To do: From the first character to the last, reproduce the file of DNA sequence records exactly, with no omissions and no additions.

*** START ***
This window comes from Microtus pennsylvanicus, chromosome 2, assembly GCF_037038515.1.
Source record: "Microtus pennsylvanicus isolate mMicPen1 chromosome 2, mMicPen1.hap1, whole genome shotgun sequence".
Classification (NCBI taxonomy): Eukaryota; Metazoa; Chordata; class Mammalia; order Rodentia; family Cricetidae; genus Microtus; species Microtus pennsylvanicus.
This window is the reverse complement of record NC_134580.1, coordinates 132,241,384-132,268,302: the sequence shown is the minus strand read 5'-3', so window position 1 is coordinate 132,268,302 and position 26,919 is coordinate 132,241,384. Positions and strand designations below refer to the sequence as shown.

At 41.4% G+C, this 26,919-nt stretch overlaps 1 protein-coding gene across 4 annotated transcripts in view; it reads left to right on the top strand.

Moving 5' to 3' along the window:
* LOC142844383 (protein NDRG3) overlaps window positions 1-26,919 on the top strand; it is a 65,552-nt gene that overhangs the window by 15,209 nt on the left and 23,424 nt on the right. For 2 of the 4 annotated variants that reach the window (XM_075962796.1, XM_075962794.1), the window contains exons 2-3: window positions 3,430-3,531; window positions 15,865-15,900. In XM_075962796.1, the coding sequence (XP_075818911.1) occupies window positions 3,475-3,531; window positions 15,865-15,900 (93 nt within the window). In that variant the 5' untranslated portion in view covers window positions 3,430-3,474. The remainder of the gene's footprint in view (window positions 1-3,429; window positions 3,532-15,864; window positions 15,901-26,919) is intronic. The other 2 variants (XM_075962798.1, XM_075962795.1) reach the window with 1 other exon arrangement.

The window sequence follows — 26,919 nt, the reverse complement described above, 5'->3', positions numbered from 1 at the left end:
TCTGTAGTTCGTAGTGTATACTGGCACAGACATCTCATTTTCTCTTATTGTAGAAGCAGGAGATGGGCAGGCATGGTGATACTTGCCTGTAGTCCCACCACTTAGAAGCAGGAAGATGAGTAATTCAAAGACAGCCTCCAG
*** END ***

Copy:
This window comes from Microtus pennsylvanicus, chromosome 2, assembly GCF_037038515.1.
Source record: "Microtus pennsylvanicus isolate mMicPen1 chromosome 2, mMicPen1.hap1, whole genome shotgun sequence".
Classification (NCBI taxonomy): Eukaryota; Metazoa; Chordata; class Mammalia; order Rodentia; family Cricetidae; genus Microtus; species Microtus pennsylvanicus.
This window is the reverse complement of record NC_134580.1, coordinates 132,241,384-132,268,302: the sequence shown is the minus strand read 5'-3', so window position 1 is coordinate 132,268,302 and position 26,919 is coordinate 132,241,384. Positions and strand designations below refer to the sequence as shown.

At 41.4% G+C, this 26,919-nt stretch overlaps 1 protein-coding gene across 4 annotated transcripts in view; it reads left to right on the top strand.

Moving 5' to 3' along the window:
* LOC142844383 (protein NDRG3) overlaps window positions 1-26,919 on the top strand; it is a 65,552-nt gene that overhangs the window by 15,209 nt on the left and 23,424 nt on the right. For 2 of the 4 annotated variants that reach the window (XM_075962796.1, XM_075962794.1), the window contains exons 2-3: window positions 3,430-3,531; window positions 15,865-15,900. In XM_075962796.1, the coding sequence (XP_075818911.1) occupies window positions 3,475-3,531; window positions 15,865-15,900 (93 nt within the window). In that variant the 5' untranslated portion in view covers window positions 3,430-3,474. The remainder of the gene's footprint in view (window positions 1-3,429; window positions 3,532-15,864; window positions 15,901-26,919) is intronic. The other 2 variants (XM_075962798.1, XM_075962795.1) reach the window with 1 other exon arrangement.

The window sequence follows — 26,919 nt, the reverse complement described above, 5'->3', positions numbered from 1 at the left end:
TCTGTAGTTCGTAGTGTATACTGGCACAGACATCTCATTTTCTCTTATTGTAGAAGCAGGAGATGGGCAGGCATGGTGATACTTGCCTGTAGTCCCACCACTTAGAAGCAGGAAGATGAGTAATTCAAAGACAGCCTCCAG